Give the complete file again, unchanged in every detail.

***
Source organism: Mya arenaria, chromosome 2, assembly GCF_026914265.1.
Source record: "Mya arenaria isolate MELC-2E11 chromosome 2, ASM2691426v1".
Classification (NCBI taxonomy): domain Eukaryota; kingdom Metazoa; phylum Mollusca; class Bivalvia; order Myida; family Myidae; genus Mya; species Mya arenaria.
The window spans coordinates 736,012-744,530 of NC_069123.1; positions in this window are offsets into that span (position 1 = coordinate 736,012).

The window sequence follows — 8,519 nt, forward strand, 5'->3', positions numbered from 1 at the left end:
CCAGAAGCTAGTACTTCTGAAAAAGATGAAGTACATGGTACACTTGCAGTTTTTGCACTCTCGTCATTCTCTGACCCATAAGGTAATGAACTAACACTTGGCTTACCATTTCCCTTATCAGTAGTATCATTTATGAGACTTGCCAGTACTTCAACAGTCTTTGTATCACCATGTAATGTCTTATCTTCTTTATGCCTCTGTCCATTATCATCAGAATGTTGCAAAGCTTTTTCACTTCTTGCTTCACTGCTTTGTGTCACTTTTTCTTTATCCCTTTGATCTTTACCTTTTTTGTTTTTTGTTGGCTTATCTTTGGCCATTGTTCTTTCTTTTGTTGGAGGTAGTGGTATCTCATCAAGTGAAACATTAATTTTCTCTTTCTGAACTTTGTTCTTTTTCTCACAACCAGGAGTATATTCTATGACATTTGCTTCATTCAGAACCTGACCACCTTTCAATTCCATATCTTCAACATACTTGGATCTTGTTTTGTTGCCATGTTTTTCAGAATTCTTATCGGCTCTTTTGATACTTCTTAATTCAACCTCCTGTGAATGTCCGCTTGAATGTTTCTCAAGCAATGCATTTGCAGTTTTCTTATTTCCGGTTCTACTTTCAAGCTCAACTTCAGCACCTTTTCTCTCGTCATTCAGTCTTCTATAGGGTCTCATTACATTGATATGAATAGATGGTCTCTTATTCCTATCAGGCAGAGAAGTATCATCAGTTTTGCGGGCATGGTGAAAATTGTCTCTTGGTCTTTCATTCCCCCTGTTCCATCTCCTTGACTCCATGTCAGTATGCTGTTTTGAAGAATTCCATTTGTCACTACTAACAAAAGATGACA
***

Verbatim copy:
Source organism: Mya arenaria, chromosome 2, assembly GCF_026914265.1.
Source record: "Mya arenaria isolate MELC-2E11 chromosome 2, ASM2691426v1".
Classification (NCBI taxonomy): domain Eukaryota; kingdom Metazoa; phylum Mollusca; class Bivalvia; order Myida; family Myidae; genus Mya; species Mya arenaria.
The window spans coordinates 736,012-744,530 of NC_069123.1; positions in this window are offsets into that span (position 1 = coordinate 736,012).

The window sequence follows — 8,519 nt, forward strand, 5'->3', positions numbered from 1 at the left end:
CCAGAAGCTAGTACTTCTGAAAAAGATGAAGTACATGGTACACTTGCAGTTTTTGCACTCTCGTCATTCTCTGACCCATAAGGTAATGAACTAACACTTGGCTTACCATTTCCCTTATCAGTAGTATCATTTATGAGACTTGCCAGTACTTCAACAGTCTTTGTATCACCATGTAATGTCTTATCTTCTTTATGCCTCTGTCCATTATCATCAGAATGTTGCAAAGCTTTTTCACTTCTTGCTTCACTGCTTTGTGTCACTTTTTCTTTATCCCTTTGATCTTTACCTTTTTTGTTTTTTGTTGGCTTATCTTTGGCCATTGTTCTTTCTTTTGTTGGAGGTAGTGGTATCTCATCAAGTGAAACATTAATTTTCTCTTTCTGAACTTTGTTCTTTTTCTCACAACCAGGAGTATATTCTATGACATTTGCTTCATTCAGAACCTGACCACCTTTCAATTCCATATCTTCAACATACTTGGATCTTGTTTTGTTGCCATGTTTTTCAGAATTCTTATCGGCTCTTTTGATACTTCTTAATTCAACCTCCTGTGAATGTCCGCTTGAATGTTTCTCAAGCAATGCATTTGCAGTTTTCTTATTTCCGGTTCTACTTTCAAGCTCAACTTCAGCACCTTTTCTCTCGTCATTCAGTCTTCTATAGGGTCTCATTACATTGATATGAATAGATGGTCTCTTATTCCTATCAGGCAGAGAAGTATCATCAGTTTTGCGGGCATGGTGAAAATTGTCTCTTGGTCTTTCATTCCCCCTGTTCCATCTCCTTGACTCCATGTCAGTATGCTGTTTTGAAGAATTCCATTTGTCACTACTAACAAAAGATGACA